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It is difficult to even decide where to begin in writing a comment about the recent racist slur uttered by President Donald Trump at a ceremony that was supposed to honor three surviving Navajo veterans of World War II.
These heroes, like members of other tribes including the Lakota, served as communications aides for American forces in the war, as had Cherokee and Choctaw tribesmen in World War I. Despite discrimination and racism, Native Americans have always served with distinction in the military, honoring their country and their elders.

Photo credit: screengrab from CNN video

Did these Navajo veterans deserve to be forced to stand and listen to the President of the U.S., Donald Trump, impugn a political opponent (Senator Elizabeth Warren, whose family history includes a probable Native American connection) with a mocking reference to her as "Pocahontas?" Was the final recognition of their service to have a famous Native American figure from the earliest days of white "colonization" used in a disrespectful, derisive manner for political attack?

When this writer first heard of this disgusting comment, he was torn between feeling guilt and shame as a fellow Caucasian (like Trump) to sadly reflecting that the European invasion and conquest of North America began a genocide against Native Americans that continues to the present day. From the first seizures of native lands to the Trail of Tears (initiated by one of Trump's heroes, Andrew Jackson) to passing out smallpox-infected blankets to the many massacres, to the sad modern record of ignoring the desperate plight of many Native Americans struggling to survive on the reservations, it seems like the genocide has no ending.

As an ongoing injustice, racists persist in slurs and attacks. From the derisive comment Trump made to the insensitive naming of sports teams to the beer poured on Lakota elementary school students at a hockey game in Rapid City, South Dakota to the cynical exploitation of Lakota at beer stores in Whiteclay, Nebraska, and on, and on: the utter lack of shame, guilt, and misunderstanding directed toward Native Americans by many of their fellow American citizens is dumbfounding.

While our One Spirit supporters clearly have a different point of view and donate money, food, clothing and more to help the Lakota help themselves to a better life while respecting their traditional culture, the actions and statements by some of our white brethren have to give us pause, and make us dedicate ourselves to trying to educate those who have so much hate.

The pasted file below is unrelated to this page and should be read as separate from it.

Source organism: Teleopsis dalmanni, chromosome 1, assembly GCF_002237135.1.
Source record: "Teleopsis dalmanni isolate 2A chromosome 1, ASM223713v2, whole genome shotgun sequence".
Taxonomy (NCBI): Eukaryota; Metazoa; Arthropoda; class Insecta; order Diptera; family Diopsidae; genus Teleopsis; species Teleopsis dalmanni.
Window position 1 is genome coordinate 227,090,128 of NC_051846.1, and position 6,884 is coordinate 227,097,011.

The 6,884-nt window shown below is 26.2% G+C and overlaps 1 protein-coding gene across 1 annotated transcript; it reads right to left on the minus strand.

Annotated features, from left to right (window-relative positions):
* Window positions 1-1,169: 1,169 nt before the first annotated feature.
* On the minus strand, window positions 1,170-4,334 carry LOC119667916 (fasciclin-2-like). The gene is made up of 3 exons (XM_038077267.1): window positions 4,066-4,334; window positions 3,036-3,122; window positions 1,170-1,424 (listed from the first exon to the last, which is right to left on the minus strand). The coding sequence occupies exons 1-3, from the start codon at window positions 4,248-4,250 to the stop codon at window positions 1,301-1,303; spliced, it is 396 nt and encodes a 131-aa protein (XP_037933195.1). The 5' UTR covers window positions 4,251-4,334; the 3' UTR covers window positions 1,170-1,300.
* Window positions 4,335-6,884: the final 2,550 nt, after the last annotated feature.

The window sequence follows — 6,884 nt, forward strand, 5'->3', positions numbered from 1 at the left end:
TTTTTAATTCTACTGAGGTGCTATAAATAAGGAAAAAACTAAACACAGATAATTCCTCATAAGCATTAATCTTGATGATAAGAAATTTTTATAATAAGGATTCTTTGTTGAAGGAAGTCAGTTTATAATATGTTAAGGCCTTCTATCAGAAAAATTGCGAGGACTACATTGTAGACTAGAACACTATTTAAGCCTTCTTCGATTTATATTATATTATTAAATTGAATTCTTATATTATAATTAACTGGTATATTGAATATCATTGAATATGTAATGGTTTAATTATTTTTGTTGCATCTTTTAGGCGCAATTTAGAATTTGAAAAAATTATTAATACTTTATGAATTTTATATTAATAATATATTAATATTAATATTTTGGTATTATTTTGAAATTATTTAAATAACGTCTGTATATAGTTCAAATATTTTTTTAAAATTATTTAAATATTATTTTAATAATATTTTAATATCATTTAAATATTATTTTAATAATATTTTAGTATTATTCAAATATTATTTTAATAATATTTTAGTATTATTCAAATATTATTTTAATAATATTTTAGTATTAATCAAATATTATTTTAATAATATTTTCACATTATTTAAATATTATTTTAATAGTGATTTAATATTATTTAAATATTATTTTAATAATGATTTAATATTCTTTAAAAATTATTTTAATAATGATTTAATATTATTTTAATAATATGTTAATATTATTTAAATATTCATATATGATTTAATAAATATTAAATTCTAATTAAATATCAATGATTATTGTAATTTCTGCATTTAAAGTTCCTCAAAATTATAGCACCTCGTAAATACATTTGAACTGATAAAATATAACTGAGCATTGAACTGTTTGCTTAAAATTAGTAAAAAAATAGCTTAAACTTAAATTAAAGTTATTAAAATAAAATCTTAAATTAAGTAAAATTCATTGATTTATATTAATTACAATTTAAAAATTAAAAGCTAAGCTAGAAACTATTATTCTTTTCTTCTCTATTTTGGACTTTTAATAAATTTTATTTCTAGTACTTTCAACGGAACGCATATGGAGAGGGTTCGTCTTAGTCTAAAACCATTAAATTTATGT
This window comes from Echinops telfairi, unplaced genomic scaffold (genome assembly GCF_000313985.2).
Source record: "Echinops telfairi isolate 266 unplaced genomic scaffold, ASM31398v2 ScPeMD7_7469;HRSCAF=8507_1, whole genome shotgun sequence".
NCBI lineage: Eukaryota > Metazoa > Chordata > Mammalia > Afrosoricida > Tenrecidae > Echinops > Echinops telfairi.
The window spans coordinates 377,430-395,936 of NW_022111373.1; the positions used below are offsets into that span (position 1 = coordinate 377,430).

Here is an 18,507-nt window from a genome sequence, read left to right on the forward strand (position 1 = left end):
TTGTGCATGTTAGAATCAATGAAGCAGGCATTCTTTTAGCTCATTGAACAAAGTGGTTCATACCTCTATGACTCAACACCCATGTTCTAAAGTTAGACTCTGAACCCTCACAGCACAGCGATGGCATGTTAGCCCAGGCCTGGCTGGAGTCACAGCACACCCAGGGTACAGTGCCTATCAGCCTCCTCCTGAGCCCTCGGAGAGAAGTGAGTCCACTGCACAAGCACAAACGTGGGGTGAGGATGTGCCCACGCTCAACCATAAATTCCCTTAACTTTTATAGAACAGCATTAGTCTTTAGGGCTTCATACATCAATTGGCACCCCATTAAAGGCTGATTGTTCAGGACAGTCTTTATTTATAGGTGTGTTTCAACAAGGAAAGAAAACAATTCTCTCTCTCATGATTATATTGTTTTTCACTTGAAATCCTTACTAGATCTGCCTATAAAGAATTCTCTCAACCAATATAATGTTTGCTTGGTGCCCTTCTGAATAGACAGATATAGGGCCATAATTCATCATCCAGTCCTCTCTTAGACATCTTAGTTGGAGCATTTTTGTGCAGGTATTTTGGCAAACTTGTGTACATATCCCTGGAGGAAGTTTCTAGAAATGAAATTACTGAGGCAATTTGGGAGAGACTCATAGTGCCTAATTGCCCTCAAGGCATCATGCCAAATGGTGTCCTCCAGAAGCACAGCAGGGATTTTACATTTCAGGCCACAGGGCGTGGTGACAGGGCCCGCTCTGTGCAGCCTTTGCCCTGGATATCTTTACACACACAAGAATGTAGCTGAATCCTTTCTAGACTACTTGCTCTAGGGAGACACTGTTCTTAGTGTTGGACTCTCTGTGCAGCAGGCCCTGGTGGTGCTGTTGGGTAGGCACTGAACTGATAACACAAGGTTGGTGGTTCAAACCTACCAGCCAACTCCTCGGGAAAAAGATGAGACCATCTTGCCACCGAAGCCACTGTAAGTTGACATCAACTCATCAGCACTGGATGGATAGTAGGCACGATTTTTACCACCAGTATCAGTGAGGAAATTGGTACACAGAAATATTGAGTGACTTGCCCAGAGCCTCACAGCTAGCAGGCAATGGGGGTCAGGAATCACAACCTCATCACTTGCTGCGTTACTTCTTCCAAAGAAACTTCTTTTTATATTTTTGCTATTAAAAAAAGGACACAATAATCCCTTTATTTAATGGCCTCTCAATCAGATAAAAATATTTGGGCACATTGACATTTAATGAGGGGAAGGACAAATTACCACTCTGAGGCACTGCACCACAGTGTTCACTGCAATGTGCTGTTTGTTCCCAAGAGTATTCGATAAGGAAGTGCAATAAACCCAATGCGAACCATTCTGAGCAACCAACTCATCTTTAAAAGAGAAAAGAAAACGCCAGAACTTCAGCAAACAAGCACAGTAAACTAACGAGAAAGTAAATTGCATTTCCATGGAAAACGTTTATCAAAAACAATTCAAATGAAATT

For the record, Pocahontas was a daughter of Powhatan (Chief of a large alliance of Algonquian-speaking tribes). She aided the Jamestown colonists (possibly saving the life of John Smith) and, despite being taken prisoner in the first war with the colonists (over land claims), ended up marrying John Rolfe, which brought about a peaceful period called the "Peace of Pocahontas." She eventually went to England with her husband, where she died and is buried. She is thus a symbol of an early attempt at peaceful coexistence. What in that justifies the President, over 300 years later, to use her name as a joking slur intended to belittle someone?

Gyasi Ross, a Blackfoot Nation member and Editor at Large for Indian Country Media Network recently recalled the time when Trump claimed his casinos were losing money because casinos on Native American lands were taking advantage (keying another of his slurs, "They don't look Indian"). Ross stated clearly in an interview that someone like Trump had no right to even mention the name of Pocahontas, least of all as a derisive comment. He added, “I think we have to be very clear, Donald Trump is a symbol for an antiquated, outdated mode of thought that unfortunately still exists.”
I would say that is almost being too reasonable and even-handed.

Like the lyric from the song, Where Have All the Flowers Gone goes, "When will they ever learn, oh when will they ever learn?"
Thank you, all of our One Spirit family, for being who you are and standing strong for the Lakota. Let us renew our efforts to educate those in need of it, and to redouble our dedication to making some amends for people who are too blind to see beyond their own hatred and insecurity.

The frequent expressions of hate by the President and many others, should serve as a reminder to all of us to examine our own prejudices and work with all people of good will for a better world.
(Comment by volunteer, Jim Drevescraft)




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